Part 91 operators are only required to meet this gradient with two engines. Most airplanes with two engines operating can hit a 570’NM climb gradient easily.
But what if you lost one of your two engines? Could your small twin-engine airplane climb at 570’NM on one engine? Highly unlikely.
These ODPs and SIDs are designed to keep pilots from hitting the terrain. What are you going to do if you lose one engine?
I flew a King Air 200. The King Air can’t climb with one engine at 570′ NM, in fact, it can’t climb on one engine above 360′ NM. That’s the magic number I looked for when I went through SIDs. Any number above 360’NM in a SID meant I needed another plan.
Do you know your multi-engine airplane’s climb max climb gradient on one engine? You should know this number by heart. Consider it a limitation.
Let’s keep looking at this example because this is important.
If I can’t meet the climb gradient on one engine with standard takeoff minimums (one-mile), but the SID gives me another option: 400-foot ceilings and a visibility of 2 and 1/2 miles.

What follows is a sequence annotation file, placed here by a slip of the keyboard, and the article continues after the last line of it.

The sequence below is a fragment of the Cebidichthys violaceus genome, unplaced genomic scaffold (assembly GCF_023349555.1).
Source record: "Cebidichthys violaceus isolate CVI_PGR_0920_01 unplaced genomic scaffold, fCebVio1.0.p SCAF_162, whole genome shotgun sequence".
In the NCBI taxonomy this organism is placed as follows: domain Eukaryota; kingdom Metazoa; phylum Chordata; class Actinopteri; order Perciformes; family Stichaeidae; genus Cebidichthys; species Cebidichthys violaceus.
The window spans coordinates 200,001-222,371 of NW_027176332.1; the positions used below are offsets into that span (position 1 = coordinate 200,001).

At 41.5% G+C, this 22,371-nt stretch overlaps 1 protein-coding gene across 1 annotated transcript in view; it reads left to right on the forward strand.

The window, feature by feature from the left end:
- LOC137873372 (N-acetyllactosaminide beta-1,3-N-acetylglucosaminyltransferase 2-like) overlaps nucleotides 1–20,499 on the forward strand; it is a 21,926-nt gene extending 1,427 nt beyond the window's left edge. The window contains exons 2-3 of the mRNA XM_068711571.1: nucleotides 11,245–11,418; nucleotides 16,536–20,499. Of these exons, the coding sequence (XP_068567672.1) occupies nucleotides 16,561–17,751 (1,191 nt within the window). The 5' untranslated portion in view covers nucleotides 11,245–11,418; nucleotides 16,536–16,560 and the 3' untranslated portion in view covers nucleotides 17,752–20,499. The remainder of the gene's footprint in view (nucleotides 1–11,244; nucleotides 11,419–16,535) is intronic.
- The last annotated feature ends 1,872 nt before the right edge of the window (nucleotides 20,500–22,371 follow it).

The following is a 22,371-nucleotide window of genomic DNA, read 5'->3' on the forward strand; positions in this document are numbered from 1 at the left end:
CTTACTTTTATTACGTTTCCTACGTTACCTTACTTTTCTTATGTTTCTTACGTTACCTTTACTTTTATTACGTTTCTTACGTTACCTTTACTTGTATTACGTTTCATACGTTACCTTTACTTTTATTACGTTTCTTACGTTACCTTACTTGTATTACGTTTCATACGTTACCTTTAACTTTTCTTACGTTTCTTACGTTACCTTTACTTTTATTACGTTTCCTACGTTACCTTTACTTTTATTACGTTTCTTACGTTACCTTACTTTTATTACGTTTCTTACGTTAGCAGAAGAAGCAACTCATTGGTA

It lowers my climb gradient, but now I have to wait for the weather to improve.
The other option is to take off from a different runway. Often times when visibility is really low, fog is the culprit. Fog develops with little to no wind which means you have maximum flexibility on which runway you can use.
There is one more caveat to SIDs and climb gradients. This doesn’t happen often, but it could and is worth mentioning.
How long do climb gradients last?
Climb gradients usually have an expiration altitude. After that altitude, you are theoretically safe from terrain and it doesn’t matter if your airplane can barely climb.
Let’s look at the same example. The climb gradient of 570′ per NM only applies up to 2000 feet. Therefore, if you can climb in visual conditions up to 2000 feet, you could ignore the climb gradient. Although, in this example, even a lower climb gradient of 260’NM has an altitude warning of 4000 feet.